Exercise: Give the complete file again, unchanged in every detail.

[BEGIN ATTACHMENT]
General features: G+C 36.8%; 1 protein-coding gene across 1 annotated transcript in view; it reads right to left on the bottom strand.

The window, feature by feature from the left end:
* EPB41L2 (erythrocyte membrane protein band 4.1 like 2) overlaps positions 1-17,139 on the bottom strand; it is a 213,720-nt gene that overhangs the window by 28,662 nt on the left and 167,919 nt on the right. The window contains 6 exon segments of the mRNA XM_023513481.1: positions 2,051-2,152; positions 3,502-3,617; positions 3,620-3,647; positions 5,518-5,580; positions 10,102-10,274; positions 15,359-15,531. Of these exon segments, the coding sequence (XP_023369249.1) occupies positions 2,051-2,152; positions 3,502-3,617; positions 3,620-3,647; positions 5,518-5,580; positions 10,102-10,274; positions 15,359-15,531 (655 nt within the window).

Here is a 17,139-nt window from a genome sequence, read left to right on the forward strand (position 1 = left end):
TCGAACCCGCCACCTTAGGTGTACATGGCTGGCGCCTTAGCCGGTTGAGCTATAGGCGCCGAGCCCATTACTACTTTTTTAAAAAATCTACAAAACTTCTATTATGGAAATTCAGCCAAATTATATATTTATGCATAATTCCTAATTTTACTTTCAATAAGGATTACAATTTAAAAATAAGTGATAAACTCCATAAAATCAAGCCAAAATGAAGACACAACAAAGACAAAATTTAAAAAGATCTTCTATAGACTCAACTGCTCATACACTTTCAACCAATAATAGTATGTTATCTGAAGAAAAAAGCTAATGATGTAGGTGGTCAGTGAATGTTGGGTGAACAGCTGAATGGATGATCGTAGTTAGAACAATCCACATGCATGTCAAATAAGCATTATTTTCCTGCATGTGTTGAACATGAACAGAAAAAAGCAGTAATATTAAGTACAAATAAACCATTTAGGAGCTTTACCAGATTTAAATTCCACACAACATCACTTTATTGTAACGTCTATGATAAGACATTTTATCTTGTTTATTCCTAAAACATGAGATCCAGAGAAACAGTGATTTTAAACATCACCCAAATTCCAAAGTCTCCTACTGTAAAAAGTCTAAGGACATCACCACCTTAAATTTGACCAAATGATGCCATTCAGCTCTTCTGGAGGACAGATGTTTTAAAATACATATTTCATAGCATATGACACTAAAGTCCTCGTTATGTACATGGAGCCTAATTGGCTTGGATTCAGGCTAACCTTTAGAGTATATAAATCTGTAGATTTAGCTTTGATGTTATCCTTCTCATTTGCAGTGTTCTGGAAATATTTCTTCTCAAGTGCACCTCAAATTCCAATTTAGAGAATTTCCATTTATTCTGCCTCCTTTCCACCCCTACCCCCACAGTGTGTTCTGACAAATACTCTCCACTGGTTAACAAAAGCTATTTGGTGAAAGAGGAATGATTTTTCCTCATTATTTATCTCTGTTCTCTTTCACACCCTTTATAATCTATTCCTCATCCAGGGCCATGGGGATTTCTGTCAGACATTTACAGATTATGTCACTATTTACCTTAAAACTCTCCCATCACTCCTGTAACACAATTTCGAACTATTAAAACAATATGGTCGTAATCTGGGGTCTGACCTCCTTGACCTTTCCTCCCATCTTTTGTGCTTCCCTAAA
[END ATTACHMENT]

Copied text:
General features: G+C 36.8%; 1 protein-coding gene across 1 annotated transcript in view; it reads right to left on the bottom strand.

The window, feature by feature from the left end:
* EPB41L2 (erythrocyte membrane protein band 4.1 like 2) overlaps positions 1-17,139 on the bottom strand; it is a 213,720-nt gene that overhangs the window by 28,662 nt on the left and 167,919 nt on the right. The window contains 6 exon segments of the mRNA XM_023513481.1: positions 2,051-2,152; positions 3,502-3,617; positions 3,620-3,647; positions 5,518-5,580; positions 10,102-10,274; positions 15,359-15,531. Of these exon segments, the coding sequence (XP_023369249.1) occupies positions 2,051-2,152; positions 3,502-3,617; positions 3,620-3,647; positions 5,518-5,580; positions 10,102-10,274; positions 15,359-15,531 (655 nt within the window).

Here is a 17,139-nt window from a genome sequence, read left to right on the forward strand (position 1 = left end):
TCGAACCCGCCACCTTAGGTGTACATGGCTGGCGCCTTAGCCGGTTGAGCTATAGGCGCCGAGCCCATTACTACTTTTTTAAAAAATCTACAAAACTTCTATTATGGAAATTCAGCCAAATTATATATTTATGCATAATTCCTAATTTTACTTTCAATAAGGATTACAATTTAAAAATAAGTGATAAACTCCATAAAATCAAGCCAAAATGAAGACACAACAAAGACAAAATTTAAAAAGATCTTCTATAGACTCAACTGCTCATACACTTTCAACCAATAATAGTATGTTATCTGAAGAAAAAAGCTAATGATGTAGGTGGTCAGTGAATGTTGGGTGAACAGCTGAATGGATGATCGTAGTTAGAACAATCCACATGCATGTCAAATAAGCATTATTTTCCTGCATGTGTTGAACATGAACAGAAAAAAGCAGTAATATTAAGTACAAATAAACCATTTAGGAGCTTTACCAGATTTAAATTCCACACAACATCACTTTATTGTAACGTCTATGATAAGACATTTTATCTTGTTTATTCCTAAAACATGAGATCCAGAGAAACAGTGATTTTAAACATCACCCAAATTCCAAAGTCTCCTACTGTAAAAAGTCTAAGGACATCACCACCTTAAATTTGACCAAATGATGCCATTCAGCTCTTCTGGAGGACAGATGTTTTAAAATACATATTTCATAGCATATGACACTAAAGTCCTCGTTATGTACATGGAGCCTAATTGGCTTGGATTCAGGCTAACCTTTAGAGTATATAAATCTGTAGATTTAGCTTTGATGTTATCCTTCTCATTTGCAGTGTTCTGGAAATATTTCTTCTCAAGTGCACCTCAAATTCCAATTTAGAGAATTTCCATTTATTCTGCCTCCTTTCCACCCCTACCCCCACAGTGTGTTCTGACAAATACTCTCCACTGGTTAACAAAAGCTATTTGGTGAAAGAGGAATGATTTTTCCTCATTATTTATCTCTGTTCTCTTTCACACCCTTTATAATCTATTCCTCATCCAGGGCCATGGGGATTTCTGTCAGACATTTACAGATTATGTCACTATTTACCTTAAAACTCTCCCATCACTCCTGTAACACAATTTCGAACTATTAAAACAATATGGTCGTAATCTGGGGTCTGACCTCCTTGACCTTTCCTCCCATCTTTTGTGCTTCCCTAAA